Granted, once home – and once I had a light dinner – I took to my bed and stayed there until the next day. Best night’s sleep I’ve had in a long time!

Thanks for joining me in my colonoscopy adventure. Hopefully, if you’ve never had one, you can see that there’s really nothing to be afraid of.  Sure, there’s some discomfort during the prep and possibly some during the procedure, but colonoscopies do save lives.  Most health insurance policies cover colonoscopies (routine or otherwise), so there’s really no excuse not to have it done.

If your doctor’s been urging you to get a colonoscopy, schedule it right now.  You’ll be glad you did.

PS: Once home, I thought I would treat myself to one of those nice deli-baked chocolate chunk cookies I love so much.  This batch was extra crispy.  It was only after I bit into it that I realized the extra crispiness was caused by finely crushed nuts in the batter.  Nowhere on the label did it say the cookies contained nuts, and I had been eating them for more than a week. Now I knew why I had started bleeding the week before my test.  Well, at least it wasn’t cancer.

__________

I love to hear from my readers. You may comment on this post, comment on my Facebook or Twitter pages, or email me at cordeliasmom2012@yahoo.com

__________

Image by Cordelia’s Mom

Posted in Health, That's Life | Tagged , , , , | 10 Comments

WHAT IS A COLONOSCOPY REALLY LIKE? — The Infamous Prep

Who wants a day of fun? Just schedule a colonoscopy and follow the prep instructions carefully.

For those who don’t know it, there are several types of colonoscopy preps available.  For my first colonoscopy, I underwent one of the hardest preps, which entailed drinking 3 liters (that’s an entire gallon !!) of a solution called GoLytely, over a two-hour period, the morning of the test.  It’s hard enough for most people to drink that much in that short a time, but try doing so while experiencing vomiting and explosive diarrhea.  It sure cleared out the gut, but I thought I was dying.  Fortunately, I don’t think that particular prep is used much any more.

The second colonoscopy was also a “hard prep” which involved drinking two 10-oz bottles of magnesium citrate along with ingesting 4 or 5 Dulcolax pills.  You do not want to suffer this prep, trust me.  There are better ways to go (pardon the pun).  It was every bit as bad as the GoLytely prep.  The manufacturer had endeavored to flavor the magnesium citrate (choices were “lime” or “lemon”), and the doctor’s office suggested chilling it thoroughly to make it more palatable.  It was still disgusting – like drinking sea water. I managed to get it down despite the gagging,  and it worked almost immediately.  Boy, did it work!  Like with the GoLytely, I thought I was dying.

By the third colonoscopy, the medical community had developed a somewhat gentler prep procedure. My third prep consisted of drinking one 10-oz bottle of magnesium citrate, followed the next morning by mixing a 255-gram bottle of Miralax with 64 oz of Gatorade, which then had to be drunk within a 2-hour period.  No Dulcolax with that prep.  Gatorade choices were lime or orange – red and purple were not permitted because of the red dye.  So, I took my magnesium citrate the night before the test, and although it was disgusting, it was easier to get down than two bottles of the darn stuff.  The next morning, I mixed the Miralax with my orange Gatorade and chugged it down – the instructions said one 8-oz glass ever 15 minutes.  The first few glasses were easy (orange Gatorade is yummy), despite the fact that the Miralax is granular and didn’t mix in completely.  By the time I got to the fifth glass, I was definitely slowing down – well, as least insofar as drinking.  The other end was speeding up, and I debated just taking the mixture into the bathroom with me.  By the 7th glass, I totally gave up and poured the balance of the solution down the kitchen drain (it needed cleaning anyway).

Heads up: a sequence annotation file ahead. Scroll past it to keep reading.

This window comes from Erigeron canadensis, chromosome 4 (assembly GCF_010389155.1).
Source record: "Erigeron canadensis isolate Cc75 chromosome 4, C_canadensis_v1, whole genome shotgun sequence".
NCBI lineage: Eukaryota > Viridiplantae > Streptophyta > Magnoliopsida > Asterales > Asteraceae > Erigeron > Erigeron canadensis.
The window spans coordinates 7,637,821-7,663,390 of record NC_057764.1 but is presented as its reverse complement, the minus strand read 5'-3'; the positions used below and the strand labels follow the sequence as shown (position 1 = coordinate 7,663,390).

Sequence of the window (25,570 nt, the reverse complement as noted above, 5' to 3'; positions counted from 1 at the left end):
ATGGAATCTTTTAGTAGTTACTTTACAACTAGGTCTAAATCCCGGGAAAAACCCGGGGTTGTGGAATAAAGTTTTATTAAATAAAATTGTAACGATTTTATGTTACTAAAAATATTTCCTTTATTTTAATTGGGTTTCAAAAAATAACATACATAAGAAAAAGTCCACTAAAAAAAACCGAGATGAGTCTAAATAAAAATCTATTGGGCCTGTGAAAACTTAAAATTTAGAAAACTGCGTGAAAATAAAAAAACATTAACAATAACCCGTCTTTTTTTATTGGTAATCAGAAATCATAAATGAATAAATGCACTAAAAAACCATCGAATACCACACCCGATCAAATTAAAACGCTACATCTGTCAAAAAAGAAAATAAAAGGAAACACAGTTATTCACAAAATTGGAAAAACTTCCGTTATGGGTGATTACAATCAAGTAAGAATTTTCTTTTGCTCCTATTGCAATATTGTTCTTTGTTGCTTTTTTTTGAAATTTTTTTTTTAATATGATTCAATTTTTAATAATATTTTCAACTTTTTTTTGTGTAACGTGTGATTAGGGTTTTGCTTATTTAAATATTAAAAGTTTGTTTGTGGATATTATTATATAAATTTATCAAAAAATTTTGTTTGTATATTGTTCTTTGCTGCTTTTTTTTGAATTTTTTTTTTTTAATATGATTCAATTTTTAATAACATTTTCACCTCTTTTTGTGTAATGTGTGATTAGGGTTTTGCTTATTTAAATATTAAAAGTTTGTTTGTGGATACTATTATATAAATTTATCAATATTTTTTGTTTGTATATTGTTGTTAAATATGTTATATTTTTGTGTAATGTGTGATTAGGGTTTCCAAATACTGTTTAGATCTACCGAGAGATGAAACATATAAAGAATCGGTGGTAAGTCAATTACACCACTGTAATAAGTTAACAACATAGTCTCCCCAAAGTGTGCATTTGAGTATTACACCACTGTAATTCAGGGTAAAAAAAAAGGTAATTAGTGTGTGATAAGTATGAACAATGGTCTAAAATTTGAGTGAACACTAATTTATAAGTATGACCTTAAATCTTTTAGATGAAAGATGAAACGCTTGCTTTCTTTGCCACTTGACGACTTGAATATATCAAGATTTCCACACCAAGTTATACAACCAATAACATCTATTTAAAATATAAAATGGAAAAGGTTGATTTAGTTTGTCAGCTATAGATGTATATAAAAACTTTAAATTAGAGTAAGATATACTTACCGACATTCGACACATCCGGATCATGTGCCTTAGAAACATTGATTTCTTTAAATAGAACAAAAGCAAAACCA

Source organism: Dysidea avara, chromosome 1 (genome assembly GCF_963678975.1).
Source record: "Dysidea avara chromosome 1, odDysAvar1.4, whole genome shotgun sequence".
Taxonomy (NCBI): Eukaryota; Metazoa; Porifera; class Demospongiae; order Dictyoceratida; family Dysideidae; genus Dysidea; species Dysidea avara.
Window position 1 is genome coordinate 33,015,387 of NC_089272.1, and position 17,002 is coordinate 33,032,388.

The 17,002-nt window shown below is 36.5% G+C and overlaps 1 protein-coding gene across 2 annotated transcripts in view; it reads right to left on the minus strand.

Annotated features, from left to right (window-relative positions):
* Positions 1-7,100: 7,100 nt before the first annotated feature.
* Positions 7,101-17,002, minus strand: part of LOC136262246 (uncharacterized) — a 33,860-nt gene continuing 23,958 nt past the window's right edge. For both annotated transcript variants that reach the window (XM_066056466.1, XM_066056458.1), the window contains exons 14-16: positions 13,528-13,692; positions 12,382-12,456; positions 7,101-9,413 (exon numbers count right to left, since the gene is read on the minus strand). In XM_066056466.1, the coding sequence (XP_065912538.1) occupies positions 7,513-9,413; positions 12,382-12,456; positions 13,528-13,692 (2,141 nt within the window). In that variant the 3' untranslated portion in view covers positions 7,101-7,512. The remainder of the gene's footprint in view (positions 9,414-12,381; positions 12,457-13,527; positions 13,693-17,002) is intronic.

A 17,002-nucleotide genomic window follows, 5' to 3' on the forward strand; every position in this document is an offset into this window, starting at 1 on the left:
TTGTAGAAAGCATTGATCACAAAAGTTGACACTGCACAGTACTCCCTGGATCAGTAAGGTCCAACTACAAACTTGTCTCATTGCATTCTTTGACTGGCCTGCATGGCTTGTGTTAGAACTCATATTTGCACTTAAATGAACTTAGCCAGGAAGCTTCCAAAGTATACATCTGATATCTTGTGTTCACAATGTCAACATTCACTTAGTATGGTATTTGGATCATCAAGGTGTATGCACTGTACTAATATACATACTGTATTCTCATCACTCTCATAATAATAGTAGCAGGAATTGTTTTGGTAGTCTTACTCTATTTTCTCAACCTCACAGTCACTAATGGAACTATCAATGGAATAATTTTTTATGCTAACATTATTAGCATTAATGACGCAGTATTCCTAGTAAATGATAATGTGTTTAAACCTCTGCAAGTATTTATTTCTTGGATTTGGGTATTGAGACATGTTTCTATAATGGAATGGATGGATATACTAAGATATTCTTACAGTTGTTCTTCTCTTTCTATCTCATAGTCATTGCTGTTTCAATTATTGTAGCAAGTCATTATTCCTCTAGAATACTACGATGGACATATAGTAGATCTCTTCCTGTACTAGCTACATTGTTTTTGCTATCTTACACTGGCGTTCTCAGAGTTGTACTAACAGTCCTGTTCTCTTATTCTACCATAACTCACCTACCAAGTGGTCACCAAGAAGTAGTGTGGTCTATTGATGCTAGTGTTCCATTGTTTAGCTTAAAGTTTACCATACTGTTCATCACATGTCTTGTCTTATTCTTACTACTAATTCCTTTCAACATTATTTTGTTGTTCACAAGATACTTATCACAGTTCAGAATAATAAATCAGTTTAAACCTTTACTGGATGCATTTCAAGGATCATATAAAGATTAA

Bear in mind that during all colonoscopy preps, you are instructed to drink lots and lots of clear fluids. Not all that easy to do while chugging down a 64-oz Miralax solution, but I did my best.

All those prior preps worked, and I got no complaints from the doctor that my colon wasn’t clean enough come test time. Yay for me.

Earlier this year, a family member had to undergo a colonoscopy. Said family member is on a salt-restricted diet, but had been given a prep sheet which included magnesium citrate.  During a routine visit to my own GI, I was speaking with my doctor’s office nurse about the various preps and my relative’s salt-restricted diet came into discussion.  The nurse agreed that magnesium citrate should not be ingested by someone on a salt-restricted diet and suggested my relative call his doctor to ask for a different prep.  She indicated there are a number of preps available, that each doctor has a preferred prep, but it didn’t really matter which prep was used because they all worked.

My relative was subsequently given a revised prep sheet which included only the Miralax solution, 4 Ducolax tablets and 4 Phazyme tablets – along with the usual clear liquid diet, of course. The difference with this prep was that it allowed no solid food for the entire day prior to the test.

Now, it was time for my fourth colonoscopy (see prior post). My doctor gave me the magnesium citrate/Miralax prep sheet.  The more I thought about it, the more I didn’t want to put myself through that.  I decided to make up my own prep.  After all, so long as that colon was clean, the doctor would have no way of knowing which prep I had actually used.

Basically, I used my relative’s revised prep sheet, except that I opted to have breakfast the day before my test. My test was scheduled for 1:00 pm on Friday, so I figured if I ate breakfast at 7:00 am on Thursday and then started the prep at 3:00 pm as indicated, it should all work out, so to speak.